— Katie Joy | 03 Jan 2019
We are sitting in the tent and doing a bit of waiting.
Yesterday our second plane load of equipment arrived from Rothera with one of the skidoos that we will need for our field work plans and some extra fuel. Getting the skidoo off the Twin Otter plane is more of an art than science with a lot of wiggling and grunt force to get it pivoted into position. Somewhat of a case of Chuckle Brothers style “to you — to me” whilst it gets lined up with the rampway to get it off the plane. The plane took off into sunny skies and afterwards we did a bit of ski-way chipping and shovelling to try and flatten out some sastrugi (wind shaped compacted snow mounds) that were causing some bumps during landing and takeoff. We sorted out the camp and as the meteorite collection kit and associated science equipment had arrived I got things organised and ready to go. We got the word later in the afternoon that the weather around Halley had closed in with snow, and so the third and final kit transport flight would be stood down.
After an evening meal of sausages, peas and smash, we had a peaceful night, but awoke this morning to poorer skies with some light snow and low cloud. The air temperature outside is about -9°C so not too bad, and the winds are relatively light. The Met Office team in Rothera and the Comms team in Halley are relaying lots of information back and forth to give us a forecast and planning for the rest of the day. Julie is sending over local weather reports to provide an idea of visibility, wind speed and direction, and contrast conditions. There are clearer skies to the north and the clouds are expected to lift later this afternoon, so hopefully there is a chance we could get out for a bit and/or the plane might be able to get in.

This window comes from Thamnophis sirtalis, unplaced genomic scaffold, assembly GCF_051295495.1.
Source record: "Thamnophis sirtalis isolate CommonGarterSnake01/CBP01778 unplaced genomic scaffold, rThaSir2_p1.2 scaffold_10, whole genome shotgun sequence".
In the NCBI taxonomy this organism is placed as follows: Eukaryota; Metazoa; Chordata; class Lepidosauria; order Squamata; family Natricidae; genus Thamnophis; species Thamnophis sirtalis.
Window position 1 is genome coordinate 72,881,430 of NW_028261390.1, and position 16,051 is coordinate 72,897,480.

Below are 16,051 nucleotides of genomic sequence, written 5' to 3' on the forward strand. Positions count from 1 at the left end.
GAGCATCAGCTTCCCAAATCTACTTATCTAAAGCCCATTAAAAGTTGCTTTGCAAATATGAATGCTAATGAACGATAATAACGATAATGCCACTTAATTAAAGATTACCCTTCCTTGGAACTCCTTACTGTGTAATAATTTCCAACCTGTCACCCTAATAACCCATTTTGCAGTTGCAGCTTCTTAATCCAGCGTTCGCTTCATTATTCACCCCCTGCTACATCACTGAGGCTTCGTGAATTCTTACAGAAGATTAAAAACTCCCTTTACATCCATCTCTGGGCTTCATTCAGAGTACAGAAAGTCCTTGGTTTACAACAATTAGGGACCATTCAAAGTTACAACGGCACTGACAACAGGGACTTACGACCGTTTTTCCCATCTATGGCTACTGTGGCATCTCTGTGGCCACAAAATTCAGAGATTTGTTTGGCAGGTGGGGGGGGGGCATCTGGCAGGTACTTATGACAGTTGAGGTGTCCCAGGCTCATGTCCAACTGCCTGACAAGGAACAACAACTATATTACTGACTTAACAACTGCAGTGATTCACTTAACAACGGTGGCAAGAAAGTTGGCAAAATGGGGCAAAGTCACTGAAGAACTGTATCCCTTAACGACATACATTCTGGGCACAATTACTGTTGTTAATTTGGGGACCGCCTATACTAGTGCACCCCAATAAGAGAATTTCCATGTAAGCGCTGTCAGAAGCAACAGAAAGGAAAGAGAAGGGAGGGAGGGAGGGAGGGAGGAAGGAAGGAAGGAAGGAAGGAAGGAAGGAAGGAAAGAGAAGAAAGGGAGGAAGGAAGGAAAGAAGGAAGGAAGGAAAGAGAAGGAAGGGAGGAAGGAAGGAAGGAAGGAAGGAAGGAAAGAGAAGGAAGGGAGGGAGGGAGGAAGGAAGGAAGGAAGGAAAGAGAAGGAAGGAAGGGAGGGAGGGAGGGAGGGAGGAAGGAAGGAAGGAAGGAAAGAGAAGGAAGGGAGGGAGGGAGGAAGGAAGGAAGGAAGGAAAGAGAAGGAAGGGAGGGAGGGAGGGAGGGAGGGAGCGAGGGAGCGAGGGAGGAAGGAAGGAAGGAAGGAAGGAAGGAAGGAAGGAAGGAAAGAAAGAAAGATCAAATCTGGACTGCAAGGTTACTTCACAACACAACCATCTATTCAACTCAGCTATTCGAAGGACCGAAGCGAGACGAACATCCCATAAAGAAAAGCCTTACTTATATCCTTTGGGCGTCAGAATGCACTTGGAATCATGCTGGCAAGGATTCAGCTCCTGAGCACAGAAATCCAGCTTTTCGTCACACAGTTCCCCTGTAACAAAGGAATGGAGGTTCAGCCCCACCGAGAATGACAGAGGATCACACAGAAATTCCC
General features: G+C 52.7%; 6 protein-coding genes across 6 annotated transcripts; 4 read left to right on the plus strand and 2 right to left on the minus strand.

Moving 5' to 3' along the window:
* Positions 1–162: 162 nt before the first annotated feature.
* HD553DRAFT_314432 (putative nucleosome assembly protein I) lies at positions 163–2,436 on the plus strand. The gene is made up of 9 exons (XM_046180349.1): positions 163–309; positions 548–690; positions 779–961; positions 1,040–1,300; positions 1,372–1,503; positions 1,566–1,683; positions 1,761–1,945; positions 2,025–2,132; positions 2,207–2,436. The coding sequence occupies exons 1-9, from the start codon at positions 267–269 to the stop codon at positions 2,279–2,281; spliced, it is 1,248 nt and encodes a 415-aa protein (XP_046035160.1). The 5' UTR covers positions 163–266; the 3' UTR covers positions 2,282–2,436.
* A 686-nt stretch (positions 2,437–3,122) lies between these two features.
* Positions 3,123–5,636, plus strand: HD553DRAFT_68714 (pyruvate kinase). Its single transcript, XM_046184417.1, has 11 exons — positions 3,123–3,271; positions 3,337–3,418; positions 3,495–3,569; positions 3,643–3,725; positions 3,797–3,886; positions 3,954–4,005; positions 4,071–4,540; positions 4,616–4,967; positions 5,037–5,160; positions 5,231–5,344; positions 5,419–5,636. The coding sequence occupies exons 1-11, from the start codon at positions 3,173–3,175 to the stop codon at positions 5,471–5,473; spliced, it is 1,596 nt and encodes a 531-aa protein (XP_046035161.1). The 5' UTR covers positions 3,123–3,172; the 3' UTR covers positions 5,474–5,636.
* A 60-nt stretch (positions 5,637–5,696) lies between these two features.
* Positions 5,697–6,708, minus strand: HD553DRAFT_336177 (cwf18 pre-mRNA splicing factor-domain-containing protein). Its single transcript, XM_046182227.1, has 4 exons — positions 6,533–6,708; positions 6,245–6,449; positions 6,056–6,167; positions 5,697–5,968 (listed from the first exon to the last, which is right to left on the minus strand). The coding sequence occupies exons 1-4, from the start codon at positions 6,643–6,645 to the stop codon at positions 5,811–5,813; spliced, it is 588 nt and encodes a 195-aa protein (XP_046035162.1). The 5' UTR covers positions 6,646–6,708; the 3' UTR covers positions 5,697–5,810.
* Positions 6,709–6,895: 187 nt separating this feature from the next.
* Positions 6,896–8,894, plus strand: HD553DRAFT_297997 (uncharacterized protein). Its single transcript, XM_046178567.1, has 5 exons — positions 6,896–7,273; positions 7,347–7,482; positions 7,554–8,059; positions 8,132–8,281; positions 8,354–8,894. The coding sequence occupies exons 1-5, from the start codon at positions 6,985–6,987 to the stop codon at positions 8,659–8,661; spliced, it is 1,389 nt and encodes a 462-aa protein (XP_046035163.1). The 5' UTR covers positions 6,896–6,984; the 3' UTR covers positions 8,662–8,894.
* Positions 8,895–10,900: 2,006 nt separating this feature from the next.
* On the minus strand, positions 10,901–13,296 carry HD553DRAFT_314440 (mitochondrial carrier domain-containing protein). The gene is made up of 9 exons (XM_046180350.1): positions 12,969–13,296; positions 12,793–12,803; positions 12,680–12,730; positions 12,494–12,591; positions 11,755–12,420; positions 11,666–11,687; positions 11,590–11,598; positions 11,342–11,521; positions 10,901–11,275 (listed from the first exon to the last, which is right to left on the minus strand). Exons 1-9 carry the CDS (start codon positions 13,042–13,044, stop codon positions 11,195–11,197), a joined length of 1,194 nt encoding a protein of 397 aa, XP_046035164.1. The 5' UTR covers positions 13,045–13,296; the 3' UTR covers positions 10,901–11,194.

Sitting in the tent is warm — but the colours are very strange. The tent is orange so everything inside has an off orange-yellow light that drowns out all other colours. Even my blue jumper looks an odd shade of browny orange. We have the tent set up so that there is the primus stove in the middle for cooking, along with some boxes of living equipment like plates and fuel. By the door is our food box (we have more outside and just bring in what we need for a few days/meals). We sleep either side of the stove area in thick down sleeping bags on top of a thick sheepskin blanket, a blow up thermarest, a foam thermarest and a wooden board. At the top of the tent, where it gets warm from the stove, is where we hang our clothes to dry out. There are storage pockets around the inside of the tent for keeping loose bits of kit (sunglasses, sun cream, books etc.).
Now to do a bit more waiting and seeing what happens with the weather.
Geoff and Mike, who are on their way to test out our metal detection equipment are now in Chile at the Punta Arenas gateway — so should be heading out to Rothera later this week to start their preparations for getting out into the field.